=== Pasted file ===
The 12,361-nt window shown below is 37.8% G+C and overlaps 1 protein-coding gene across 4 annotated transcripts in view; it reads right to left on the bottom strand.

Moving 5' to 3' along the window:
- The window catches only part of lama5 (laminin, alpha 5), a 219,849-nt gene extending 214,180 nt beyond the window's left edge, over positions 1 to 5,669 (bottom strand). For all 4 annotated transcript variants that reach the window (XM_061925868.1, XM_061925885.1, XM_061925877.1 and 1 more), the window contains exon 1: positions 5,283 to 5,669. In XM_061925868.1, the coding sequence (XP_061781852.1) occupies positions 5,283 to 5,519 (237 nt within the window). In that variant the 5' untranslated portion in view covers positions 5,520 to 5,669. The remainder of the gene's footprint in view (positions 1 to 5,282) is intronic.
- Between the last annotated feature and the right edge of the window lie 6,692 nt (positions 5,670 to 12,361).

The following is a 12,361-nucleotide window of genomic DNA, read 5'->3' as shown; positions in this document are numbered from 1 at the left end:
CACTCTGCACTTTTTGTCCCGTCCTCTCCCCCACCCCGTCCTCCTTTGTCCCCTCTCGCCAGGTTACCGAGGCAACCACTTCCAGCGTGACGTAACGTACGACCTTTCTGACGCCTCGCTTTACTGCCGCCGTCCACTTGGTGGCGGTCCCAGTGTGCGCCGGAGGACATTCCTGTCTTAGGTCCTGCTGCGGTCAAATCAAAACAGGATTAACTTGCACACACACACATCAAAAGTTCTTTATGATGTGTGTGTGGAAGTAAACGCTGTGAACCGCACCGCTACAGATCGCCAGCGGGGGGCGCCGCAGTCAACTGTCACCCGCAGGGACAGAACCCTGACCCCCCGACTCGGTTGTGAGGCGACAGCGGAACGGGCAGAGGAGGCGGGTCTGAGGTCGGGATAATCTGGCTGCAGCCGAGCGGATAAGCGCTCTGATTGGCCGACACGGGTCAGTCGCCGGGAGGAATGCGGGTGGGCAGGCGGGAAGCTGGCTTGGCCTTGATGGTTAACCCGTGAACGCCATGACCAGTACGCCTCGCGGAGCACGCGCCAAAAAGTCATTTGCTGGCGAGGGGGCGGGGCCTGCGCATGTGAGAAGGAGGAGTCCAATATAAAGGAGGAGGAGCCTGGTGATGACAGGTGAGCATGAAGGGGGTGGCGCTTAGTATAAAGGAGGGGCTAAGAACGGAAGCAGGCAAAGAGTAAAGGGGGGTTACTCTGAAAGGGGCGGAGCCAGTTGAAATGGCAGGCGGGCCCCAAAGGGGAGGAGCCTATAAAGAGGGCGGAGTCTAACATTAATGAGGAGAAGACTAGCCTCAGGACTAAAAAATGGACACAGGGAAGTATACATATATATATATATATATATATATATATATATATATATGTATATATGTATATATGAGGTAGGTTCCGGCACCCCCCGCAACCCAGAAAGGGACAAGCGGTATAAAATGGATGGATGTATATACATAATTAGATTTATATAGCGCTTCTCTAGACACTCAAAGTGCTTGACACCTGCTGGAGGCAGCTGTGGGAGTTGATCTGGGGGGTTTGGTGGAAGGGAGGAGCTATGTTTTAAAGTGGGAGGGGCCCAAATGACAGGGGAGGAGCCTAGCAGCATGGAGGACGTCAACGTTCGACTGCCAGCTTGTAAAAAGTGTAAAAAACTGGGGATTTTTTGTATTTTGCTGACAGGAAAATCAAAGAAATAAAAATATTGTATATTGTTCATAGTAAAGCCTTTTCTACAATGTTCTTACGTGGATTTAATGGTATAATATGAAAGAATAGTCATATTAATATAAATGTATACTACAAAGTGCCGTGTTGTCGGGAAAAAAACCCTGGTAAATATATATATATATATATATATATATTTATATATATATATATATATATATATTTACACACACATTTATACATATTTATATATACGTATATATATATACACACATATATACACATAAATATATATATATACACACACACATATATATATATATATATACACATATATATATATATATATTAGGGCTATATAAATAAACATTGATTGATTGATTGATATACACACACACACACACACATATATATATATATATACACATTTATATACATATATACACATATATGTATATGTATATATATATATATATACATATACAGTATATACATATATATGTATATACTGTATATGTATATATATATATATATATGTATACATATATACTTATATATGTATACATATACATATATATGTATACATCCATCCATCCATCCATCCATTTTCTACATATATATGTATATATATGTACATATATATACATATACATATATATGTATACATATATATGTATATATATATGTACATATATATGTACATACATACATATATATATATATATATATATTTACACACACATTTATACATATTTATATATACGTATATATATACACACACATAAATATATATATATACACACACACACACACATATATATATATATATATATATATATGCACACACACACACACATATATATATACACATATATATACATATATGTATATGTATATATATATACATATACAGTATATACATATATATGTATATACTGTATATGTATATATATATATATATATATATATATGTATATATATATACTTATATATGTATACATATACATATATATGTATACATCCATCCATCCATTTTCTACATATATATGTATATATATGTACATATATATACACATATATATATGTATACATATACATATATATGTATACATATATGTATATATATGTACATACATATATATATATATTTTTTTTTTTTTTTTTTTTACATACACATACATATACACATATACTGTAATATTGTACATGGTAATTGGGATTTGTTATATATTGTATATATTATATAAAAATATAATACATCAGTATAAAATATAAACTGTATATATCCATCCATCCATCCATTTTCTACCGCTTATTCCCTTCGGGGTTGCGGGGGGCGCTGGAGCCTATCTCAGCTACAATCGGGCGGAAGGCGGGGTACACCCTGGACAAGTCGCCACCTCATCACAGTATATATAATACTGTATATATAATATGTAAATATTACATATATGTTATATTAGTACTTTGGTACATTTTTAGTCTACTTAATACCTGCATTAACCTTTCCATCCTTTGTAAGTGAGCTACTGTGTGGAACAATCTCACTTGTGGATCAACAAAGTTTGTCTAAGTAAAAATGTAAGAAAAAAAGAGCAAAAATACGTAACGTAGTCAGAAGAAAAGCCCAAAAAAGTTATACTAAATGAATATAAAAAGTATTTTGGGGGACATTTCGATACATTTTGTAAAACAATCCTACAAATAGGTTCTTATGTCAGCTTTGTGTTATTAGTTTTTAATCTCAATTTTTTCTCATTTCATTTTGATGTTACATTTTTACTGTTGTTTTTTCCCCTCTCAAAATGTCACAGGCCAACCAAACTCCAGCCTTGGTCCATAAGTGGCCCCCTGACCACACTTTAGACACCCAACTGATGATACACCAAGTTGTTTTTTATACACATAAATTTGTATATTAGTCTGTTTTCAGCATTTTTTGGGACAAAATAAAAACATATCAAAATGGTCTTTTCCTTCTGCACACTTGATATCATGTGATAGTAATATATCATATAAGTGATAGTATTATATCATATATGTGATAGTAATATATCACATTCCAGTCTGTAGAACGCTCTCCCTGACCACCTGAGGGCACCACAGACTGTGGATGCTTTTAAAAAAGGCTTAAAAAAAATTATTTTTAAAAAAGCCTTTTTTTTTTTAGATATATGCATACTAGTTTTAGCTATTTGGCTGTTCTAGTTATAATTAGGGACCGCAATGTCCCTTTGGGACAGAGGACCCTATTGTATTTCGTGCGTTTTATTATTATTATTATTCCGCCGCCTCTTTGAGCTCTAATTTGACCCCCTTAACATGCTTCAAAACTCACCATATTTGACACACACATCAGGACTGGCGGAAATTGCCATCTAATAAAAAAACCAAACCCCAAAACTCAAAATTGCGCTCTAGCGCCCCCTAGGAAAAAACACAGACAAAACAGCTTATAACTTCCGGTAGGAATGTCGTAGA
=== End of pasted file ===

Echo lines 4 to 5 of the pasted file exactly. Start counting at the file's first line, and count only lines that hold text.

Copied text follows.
- Between the last annotated feature and the right edge of the window lie 6,692 nt (positions 5,670 to 12,361).

The following is a 12,361-nucleotide window of genomic DNA, read 5'->3' as shown; positions in this document are numbered from 1 at the left end: